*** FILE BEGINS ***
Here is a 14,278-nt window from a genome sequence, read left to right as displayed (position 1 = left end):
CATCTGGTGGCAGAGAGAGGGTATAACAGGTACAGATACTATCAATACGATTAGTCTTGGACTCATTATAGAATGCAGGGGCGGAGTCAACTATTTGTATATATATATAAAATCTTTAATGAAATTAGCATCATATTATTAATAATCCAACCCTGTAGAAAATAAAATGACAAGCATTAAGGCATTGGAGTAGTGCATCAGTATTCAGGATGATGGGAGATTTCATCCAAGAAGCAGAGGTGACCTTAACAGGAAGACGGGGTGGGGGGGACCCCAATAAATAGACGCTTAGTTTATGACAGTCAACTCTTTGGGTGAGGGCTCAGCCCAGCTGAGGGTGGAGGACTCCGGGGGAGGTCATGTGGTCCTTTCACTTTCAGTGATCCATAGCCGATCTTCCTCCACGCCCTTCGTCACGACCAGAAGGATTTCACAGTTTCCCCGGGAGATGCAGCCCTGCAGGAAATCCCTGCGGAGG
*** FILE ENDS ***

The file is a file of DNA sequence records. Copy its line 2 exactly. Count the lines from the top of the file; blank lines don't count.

CATCTGGTGGCAGAGAGAGGGTATAACAGGTACAGATACTATCAATACGATTAGTCTTGGACTCATTATAGAATGCAGGGGCGGAGTCAACTATTTGTATATATATATAAAATCTTTAATGAAATTAGCATCATATTATTAATAATCCAACCCTGTAGAAAATAAAATGACAAGCATTAAGGCATTGGAGTAGTGCATCAGTATTCAGGATGATGGGAGATTTCATCCAAGAAGCAGAGGTGACCTTAACAGGAAGACGGGGTGGGGGGGACCCCAATAAATAGACGCTTAGTTTATGACAGTCAACTCTTTGGGTGAGGGCTCAGCCCAGCTGAGGGTGGAGGACTCCGGGGGAGGTCATGTGGTCCTTTCACTTTCAGTGATCCATAGCCGATCTTCCTCCACGCCCTTCGTCACGACCAGAAGGATTTCACAGTTTCCCCGGGAGATGCAGCCCTGCAGGAAATCCCTGCGGAGG